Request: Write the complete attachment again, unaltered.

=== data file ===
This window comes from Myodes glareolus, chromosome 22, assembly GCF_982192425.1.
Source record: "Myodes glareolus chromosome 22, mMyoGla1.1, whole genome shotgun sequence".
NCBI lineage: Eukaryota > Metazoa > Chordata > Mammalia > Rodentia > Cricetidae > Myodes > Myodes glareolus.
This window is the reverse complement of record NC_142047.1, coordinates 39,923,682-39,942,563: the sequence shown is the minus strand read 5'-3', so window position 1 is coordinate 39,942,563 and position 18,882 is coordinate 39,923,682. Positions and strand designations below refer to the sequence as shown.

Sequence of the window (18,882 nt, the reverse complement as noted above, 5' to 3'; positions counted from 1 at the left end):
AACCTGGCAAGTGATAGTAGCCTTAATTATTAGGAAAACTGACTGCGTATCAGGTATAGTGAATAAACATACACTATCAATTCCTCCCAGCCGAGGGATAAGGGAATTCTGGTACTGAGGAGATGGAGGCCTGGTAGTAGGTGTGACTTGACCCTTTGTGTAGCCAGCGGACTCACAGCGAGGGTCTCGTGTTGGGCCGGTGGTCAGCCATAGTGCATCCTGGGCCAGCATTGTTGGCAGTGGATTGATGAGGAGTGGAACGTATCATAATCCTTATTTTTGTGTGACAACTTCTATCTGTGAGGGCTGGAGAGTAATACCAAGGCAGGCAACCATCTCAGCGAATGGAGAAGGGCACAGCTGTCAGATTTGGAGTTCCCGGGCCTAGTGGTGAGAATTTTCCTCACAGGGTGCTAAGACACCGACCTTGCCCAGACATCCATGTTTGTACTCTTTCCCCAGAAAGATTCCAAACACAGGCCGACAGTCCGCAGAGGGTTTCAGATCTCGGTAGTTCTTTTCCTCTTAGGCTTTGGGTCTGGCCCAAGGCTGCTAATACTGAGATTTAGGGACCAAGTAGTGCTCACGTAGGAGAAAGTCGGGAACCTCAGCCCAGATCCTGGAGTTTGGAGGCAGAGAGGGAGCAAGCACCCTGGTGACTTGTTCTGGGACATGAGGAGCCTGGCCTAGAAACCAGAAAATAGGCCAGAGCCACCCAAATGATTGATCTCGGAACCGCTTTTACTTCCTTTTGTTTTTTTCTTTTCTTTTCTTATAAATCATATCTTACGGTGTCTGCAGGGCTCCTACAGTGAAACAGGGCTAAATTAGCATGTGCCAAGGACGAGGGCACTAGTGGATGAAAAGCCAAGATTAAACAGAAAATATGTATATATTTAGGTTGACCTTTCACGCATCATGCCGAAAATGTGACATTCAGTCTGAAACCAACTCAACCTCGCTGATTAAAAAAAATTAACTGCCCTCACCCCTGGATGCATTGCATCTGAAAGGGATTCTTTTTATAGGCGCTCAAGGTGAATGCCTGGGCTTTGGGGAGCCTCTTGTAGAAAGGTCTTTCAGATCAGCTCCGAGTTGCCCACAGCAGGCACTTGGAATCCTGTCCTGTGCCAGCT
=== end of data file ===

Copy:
This window comes from Myodes glareolus, chromosome 22, assembly GCF_982192425.1.
Source record: "Myodes glareolus chromosome 22, mMyoGla1.1, whole genome shotgun sequence".
NCBI lineage: Eukaryota > Metazoa > Chordata > Mammalia > Rodentia > Cricetidae > Myodes > Myodes glareolus.
This window is the reverse complement of record NC_142047.1, coordinates 39,923,682-39,942,563: the sequence shown is the minus strand read 5'-3', so window position 1 is coordinate 39,942,563 and position 18,882 is coordinate 39,923,682. Positions and strand designations below refer to the sequence as shown.

Sequence of the window (18,882 nt, the reverse complement as noted above, 5' to 3'; positions counted from 1 at the left end):
AACCTGGCAAGTGATAGTAGCCTTAATTATTAGGAAAACTGACTGCGTATCAGGTATAGTGAATAAACATACACTATCAATTCCTCCCAGCCGAGGGATAAGGGAATTCTGGTACTGAGGAGATGGAGGCCTGGTAGTAGGTGTGACTTGACCCTTTGTGTAGCCAGCGGACTCACAGCGAGGGTCTCGTGTTGGGCCGGTGGTCAGCCATAGTGCATCCTGGGCCAGCATTGTTGGCAGTGGATTGATGAGGAGTGGAACGTATCATAATCCTTATTTTTGTGTGACAACTTCTATCTGTGAGGGCTGGAGAGTAATACCAAGGCAGGCAACCATCTCAGCGAATGGAGAAGGGCACAGCTGTCAGATTTGGAGTTCCCGGGCCTAGTGGTGAGAATTTTCCTCACAGGGTGCTAAGACACCGACCTTGCCCAGACATCCATGTTTGTACTCTTTCCCCAGAAAGATTCCAAACACAGGCCGACAGTCCGCAGAGGGTTTCAGATCTCGGTAGTTCTTTTCCTCTTAGGCTTTGGGTCTGGCCCAAGGCTGCTAATACTGAGATTTAGGGACCAAGTAGTGCTCACGTAGGAGAAAGTCGGGAACCTCAGCCCAGATCCTGGAGTTTGGAGGCAGAGAGGGAGCAAGCACCCTGGTGACTTGTTCTGGGACATGAGGAGCCTGGCCTAGAAACCAGAAAATAGGCCAGAGCCACCCAAATGATTGATCTCGGAACCGCTTTTACTTCCTTTTGTTTTTTTCTTTTCTTTTCTTATAAATCATATCTTACGGTGTCTGCAGGGCTCCTACAGTGAAACAGGGCTAAATTAGCATGTGCCAAGGACGAGGGCACTAGTGGATGAAAAGCCAAGATTAAACAGAAAATATGTATATATTTAGGTTGACCTTTCACGCATCATGCCGAAAATGTGACATTCAGTCTGAAACCAACTCAACCTCGCTGATTAAAAAAAATTAACTGCCCTCACCCCTGGATGCATTGCATCTGAAAGGGATTCTTTTTATAGGCGCTCAAGGTGAATGCCTGGGCTTTGGGGAGCCTCTTGTAGAAAGGTCTTTCAGATCAGCTCCGAGTTGCCCACAGCAGGCACTTGGAATCCTGTCCTGTGCCAGCT